sion, caused by jealousy. The charge
against the man is threats.
Mrs. Butts, of Fredericks, Barely
Escapes a Negro's Clutches.
Two Men Heard Her Cries, Rushed To tho
Rescue and Canght the Fellow After a
Hot Chase In the Mountains Captors
Defend Their Prisoner From a Mob That
"Would Have Lynched Him.
Fredericks, Md., April 21. Mrs. Thomas
Butts," a - highly 'respected rarnwr's "wire
living at Broad Run, fifteen miles from
Fredericks, was brutally assaulted this
morning by Frank "Winterchief, a burly
eighteou-year-old negro, who works on
the farm of Col. J. Columbus Odonnell,
near Fetersville. Although he failed to ac
complish bis purpose, Mrs. Butts was
fiendishly dealt with.
Mrs. Butts attended early mass at St.
Mary's Catholic Church, four miles from
ber home, and was returning when the
negro, who had been seen following her,
overtook heron tho road, and armed with a
club, seized her, threw her to the ground
and dragged her toward tho bushes.
Shescreamed for help, aud by superhuman
efforts threw off her nEtailaut and sprang
to her feet. Three times he threw ber to
the ground.
In the struggle ho Jammed his finger
up her nostrils, tearing open her clothes,
scratching and braising her flesh and
throwing her skirts over her head.
Frightened before accomplishing his
purpose, he sprang up and fled. Notwith
standing the fierce struggle between the
brute and his victim, Mrs. Butts still re
tained possession of her prayer book and her
beads iu her bands.
Peter Hemp and David Majaba, who
heard the screams, saw the negro run
ning and started in hot pursuit. The
route lay towards the mountains.
After a chase of four miles, and after
firing two shots at him, the negro halted
and surrendered. In the meantime Mrs.
Butts bad made her way to a farm house.
On their return from the mountain with
the negro, bis captors were escorted by a
mob, who demanded the surrender of the
man, that they might take him to tbe
woods aud hang him.
Hemp and Majaha refused to give him
up at the point of their drawn revolvers,
escaped from the mob and brought Wiu
tercbief safely to Frederick.
Gov. aiorton ItorubeK to Interfere Ar
rnnuiiieiitK for tlio Kloolrncut ion.
Sing Sing, N. T., April 2 1. Warden Sage,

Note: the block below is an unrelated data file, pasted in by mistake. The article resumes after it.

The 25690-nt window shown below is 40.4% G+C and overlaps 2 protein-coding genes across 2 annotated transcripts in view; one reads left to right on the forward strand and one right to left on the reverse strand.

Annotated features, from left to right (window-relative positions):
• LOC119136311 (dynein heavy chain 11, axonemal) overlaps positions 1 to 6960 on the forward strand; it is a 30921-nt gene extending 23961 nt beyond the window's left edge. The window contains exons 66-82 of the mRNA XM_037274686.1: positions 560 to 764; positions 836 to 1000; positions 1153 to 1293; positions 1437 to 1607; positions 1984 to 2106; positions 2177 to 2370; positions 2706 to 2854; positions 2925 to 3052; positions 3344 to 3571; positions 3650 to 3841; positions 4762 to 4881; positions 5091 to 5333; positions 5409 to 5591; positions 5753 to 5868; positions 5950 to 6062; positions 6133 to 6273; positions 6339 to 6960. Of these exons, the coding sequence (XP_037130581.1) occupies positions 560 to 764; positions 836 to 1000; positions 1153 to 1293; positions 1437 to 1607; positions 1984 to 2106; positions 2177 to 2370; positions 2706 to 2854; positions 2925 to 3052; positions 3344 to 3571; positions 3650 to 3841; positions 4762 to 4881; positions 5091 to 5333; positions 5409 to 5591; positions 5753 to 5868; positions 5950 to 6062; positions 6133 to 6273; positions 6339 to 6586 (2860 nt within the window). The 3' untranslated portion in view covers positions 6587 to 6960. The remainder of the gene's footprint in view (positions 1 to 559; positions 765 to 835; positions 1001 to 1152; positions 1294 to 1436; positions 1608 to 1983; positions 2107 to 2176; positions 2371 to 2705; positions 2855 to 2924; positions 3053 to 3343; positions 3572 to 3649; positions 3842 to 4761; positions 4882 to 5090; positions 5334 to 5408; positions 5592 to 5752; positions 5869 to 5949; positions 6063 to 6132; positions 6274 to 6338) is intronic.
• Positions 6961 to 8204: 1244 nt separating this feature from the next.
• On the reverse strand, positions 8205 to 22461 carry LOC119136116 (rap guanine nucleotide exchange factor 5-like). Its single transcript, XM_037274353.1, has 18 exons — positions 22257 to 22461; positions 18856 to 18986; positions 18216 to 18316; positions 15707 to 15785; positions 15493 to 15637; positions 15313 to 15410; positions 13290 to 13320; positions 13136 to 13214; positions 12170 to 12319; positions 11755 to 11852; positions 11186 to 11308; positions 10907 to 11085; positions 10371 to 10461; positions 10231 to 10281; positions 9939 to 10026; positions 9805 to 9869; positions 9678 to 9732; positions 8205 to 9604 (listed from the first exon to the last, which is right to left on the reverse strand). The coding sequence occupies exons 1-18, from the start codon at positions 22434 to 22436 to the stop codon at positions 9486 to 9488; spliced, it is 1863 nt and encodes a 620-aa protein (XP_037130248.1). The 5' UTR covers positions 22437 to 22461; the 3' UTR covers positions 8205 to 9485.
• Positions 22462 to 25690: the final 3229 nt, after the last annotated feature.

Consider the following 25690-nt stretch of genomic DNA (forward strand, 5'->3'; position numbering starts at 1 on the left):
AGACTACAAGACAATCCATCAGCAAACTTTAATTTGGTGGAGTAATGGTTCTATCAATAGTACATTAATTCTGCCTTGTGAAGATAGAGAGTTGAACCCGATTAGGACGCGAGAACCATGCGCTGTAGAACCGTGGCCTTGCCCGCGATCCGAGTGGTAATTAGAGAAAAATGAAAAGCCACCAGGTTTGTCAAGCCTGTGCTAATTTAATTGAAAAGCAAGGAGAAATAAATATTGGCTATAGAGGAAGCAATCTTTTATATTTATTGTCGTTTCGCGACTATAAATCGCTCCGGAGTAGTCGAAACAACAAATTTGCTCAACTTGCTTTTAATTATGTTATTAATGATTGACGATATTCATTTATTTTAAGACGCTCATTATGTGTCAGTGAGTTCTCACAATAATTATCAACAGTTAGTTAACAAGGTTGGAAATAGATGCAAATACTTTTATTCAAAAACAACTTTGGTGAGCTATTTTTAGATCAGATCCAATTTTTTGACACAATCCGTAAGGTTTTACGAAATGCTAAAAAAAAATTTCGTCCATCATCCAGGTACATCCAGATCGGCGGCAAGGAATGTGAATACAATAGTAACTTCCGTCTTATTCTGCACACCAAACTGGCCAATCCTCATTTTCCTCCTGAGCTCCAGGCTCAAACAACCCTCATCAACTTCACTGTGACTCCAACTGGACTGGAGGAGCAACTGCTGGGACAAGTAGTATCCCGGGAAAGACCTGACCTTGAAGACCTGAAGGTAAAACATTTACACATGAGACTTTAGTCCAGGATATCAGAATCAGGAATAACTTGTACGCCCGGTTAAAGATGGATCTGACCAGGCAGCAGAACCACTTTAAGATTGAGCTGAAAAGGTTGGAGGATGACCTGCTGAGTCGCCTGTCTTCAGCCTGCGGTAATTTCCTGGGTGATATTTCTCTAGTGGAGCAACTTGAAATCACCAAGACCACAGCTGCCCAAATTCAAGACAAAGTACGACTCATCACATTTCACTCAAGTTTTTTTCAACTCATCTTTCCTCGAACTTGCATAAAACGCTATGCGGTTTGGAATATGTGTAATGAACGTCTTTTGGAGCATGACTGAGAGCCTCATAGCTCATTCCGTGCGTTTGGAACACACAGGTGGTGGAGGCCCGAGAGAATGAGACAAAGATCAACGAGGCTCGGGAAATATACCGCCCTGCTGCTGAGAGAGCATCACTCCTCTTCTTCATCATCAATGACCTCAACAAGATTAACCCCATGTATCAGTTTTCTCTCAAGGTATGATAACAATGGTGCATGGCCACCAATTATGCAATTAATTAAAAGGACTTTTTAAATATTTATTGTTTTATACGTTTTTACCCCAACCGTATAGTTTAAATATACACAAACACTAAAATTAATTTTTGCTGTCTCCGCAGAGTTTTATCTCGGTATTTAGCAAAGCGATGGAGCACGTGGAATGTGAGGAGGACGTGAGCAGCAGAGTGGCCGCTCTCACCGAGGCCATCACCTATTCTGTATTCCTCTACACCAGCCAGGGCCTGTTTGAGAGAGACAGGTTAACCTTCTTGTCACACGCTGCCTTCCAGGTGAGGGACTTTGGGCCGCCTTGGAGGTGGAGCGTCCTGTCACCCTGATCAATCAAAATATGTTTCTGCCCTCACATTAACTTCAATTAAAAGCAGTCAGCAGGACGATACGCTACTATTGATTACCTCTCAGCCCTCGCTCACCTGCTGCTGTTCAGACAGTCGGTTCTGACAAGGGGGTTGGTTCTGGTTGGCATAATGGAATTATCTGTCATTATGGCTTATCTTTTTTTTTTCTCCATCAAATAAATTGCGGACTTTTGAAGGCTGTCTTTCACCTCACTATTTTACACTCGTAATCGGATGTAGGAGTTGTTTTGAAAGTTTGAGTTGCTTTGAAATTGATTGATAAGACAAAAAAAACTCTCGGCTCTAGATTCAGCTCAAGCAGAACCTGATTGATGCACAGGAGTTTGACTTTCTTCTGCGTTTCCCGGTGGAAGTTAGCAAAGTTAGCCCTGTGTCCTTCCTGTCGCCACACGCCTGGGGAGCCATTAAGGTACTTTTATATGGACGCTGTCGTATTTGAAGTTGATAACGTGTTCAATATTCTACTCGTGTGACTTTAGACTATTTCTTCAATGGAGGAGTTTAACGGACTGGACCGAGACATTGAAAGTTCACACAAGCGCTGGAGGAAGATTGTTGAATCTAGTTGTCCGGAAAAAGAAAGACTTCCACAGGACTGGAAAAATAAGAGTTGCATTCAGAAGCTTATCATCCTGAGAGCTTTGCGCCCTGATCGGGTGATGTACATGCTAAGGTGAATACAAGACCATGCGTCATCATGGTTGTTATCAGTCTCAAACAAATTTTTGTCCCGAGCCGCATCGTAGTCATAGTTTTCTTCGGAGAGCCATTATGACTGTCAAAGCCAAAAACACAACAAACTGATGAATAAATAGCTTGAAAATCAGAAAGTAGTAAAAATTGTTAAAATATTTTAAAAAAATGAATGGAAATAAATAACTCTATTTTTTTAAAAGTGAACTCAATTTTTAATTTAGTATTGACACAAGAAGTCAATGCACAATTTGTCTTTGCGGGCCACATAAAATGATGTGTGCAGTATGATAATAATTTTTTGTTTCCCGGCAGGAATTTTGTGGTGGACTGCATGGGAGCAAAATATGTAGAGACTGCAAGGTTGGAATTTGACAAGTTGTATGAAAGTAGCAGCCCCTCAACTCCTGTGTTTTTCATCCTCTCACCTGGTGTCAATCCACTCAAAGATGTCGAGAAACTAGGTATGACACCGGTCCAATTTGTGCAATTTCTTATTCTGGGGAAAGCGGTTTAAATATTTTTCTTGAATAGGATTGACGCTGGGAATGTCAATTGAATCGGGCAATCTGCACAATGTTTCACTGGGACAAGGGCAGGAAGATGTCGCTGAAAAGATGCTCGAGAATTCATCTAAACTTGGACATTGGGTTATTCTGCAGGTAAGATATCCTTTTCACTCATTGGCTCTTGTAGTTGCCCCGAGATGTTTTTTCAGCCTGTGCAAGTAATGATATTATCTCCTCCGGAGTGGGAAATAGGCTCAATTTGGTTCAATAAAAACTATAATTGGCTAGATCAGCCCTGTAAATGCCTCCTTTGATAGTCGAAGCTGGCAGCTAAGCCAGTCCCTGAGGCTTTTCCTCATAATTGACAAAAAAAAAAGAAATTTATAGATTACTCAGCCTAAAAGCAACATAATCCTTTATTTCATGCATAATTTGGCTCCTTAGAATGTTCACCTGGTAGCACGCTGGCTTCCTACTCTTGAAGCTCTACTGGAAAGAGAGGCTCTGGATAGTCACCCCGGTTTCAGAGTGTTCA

at noon to-day, sent out the twenty-seven
invitations to tho witnesses who are to bo
present at the execution of Dr. Buchanan.
This morning the warden received official
notification from Gov. Morion that be bad
refused to Interfere in the case and be went
at once to the cell of the condemned man
and said: "Buchanan, I nm sorry to tell
you that Gov.Mortonhasrefused to interfere
in your case."
Buchanan flushed, but without displaying
emotion, replied simply: "Well, warden,
will you telegraph to. my wife and Lawyer
GibbonsthatI want tosee them atonce."
Buchanan's wife "was laterin the day ad
mitted to the death bouBe and remained
with him two hours.
lioth lien Cuino to Grief.
Martin Lynch, residing on Second street
extended, was knocked down by a bicycle
rider on Florida avenue near Fourth street
about 9 o'clock last night and sustained
severe bruises of the bend, face and arms.
The bicyclist, Henry B. Thompson, colored,
was also severely gashed about the right
temple. Both men were treated at Freed
man's Hospital.
Vroeport Follows WiibliiiiRton.
Freeport, Ills., April 21. At the school
election just-held here Mrs. R. H. Wiles and
Miss Fannie Stevens were elected members
of the board of education, the first time in
the history of Freeport that women were
elected school officers.
Domestic Churned With LarciMiy.
Policeman Quails, of the Third pre
cinct, yesterday locked up Isabella Mo
Inn, a colored domestic, on a warrant
charging her with the larceny of a gold
locket, gold ring, and a pair of shears,